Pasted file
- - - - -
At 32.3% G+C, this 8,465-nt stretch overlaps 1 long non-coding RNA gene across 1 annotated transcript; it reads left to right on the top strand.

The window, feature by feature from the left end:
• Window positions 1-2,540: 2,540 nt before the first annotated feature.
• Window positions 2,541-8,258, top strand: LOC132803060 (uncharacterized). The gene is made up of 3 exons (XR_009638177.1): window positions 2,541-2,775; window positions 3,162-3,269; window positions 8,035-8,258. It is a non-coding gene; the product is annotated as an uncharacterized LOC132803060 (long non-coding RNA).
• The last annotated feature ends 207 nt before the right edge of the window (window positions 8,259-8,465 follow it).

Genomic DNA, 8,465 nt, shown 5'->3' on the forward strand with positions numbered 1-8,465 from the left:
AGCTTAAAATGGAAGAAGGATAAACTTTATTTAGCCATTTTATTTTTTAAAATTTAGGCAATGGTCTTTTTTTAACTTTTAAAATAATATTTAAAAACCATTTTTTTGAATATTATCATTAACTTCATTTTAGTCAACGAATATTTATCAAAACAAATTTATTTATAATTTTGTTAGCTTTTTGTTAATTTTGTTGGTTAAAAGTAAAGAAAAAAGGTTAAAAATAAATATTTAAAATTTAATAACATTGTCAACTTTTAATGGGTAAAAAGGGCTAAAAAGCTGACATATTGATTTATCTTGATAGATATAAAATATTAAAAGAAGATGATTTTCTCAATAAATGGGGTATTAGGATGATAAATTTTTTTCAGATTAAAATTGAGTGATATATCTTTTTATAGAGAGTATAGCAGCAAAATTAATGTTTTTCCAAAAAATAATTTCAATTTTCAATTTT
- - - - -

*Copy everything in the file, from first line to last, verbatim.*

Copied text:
At 32.3% G+C, this 8,465-nt stretch overlaps 1 long non-coding RNA gene across 1 annotated transcript; it reads left to right on the top strand.

The window, feature by feature from the left end:
• Window positions 1-2,540: 2,540 nt before the first annotated feature.
• Window positions 2,541-8,258, top strand: LOC132803060 (uncharacterized). The gene is made up of 3 exons (XR_009638177.1): window positions 2,541-2,775; window positions 3,162-3,269; window positions 8,035-8,258. It is a non-coding gene; the product is annotated as an uncharacterized LOC132803060 (long non-coding RNA).
• The last annotated feature ends 207 nt before the right edge of the window (window positions 8,259-8,465 follow it).

Genomic DNA, 8,465 nt, shown 5'->3' on the forward strand with positions numbered 1-8,465 from the left:
AGCTTAAAATGGAAGAAGGATAAACTTTATTTAGCCATTTTATTTTTTAAAATTTAGGCAATGGTCTTTTTTTAACTTTTAAAATAATATTTAAAAACCATTTTTTTGAATATTATCATTAACTTCATTTTAGTCAACGAATATTTATCAAAACAAATTTATTTATAATTTTGTTAGCTTTTTGTTAATTTTGTTGGTTAAAAGTAAAGAAAAAAGGTTAAAAATAAATATTTAAAATTTAATAACATTGTCAACTTTTAATGGGTAAAAAGGGCTAAAAAGCTGACATATTGATTTATCTTGATAGATATAAAATATTAAAAGAAGATGATTTTCTCAATAAATGGGGTATTAGGATGATAAATTTTTTTCAGATTAAAATTGAGTGATATATCTTTTTATAGAGAGTATAGCAGCAAAATTAATGTTTTTCCAAAAAATAATTTCAATTTTCAATTTT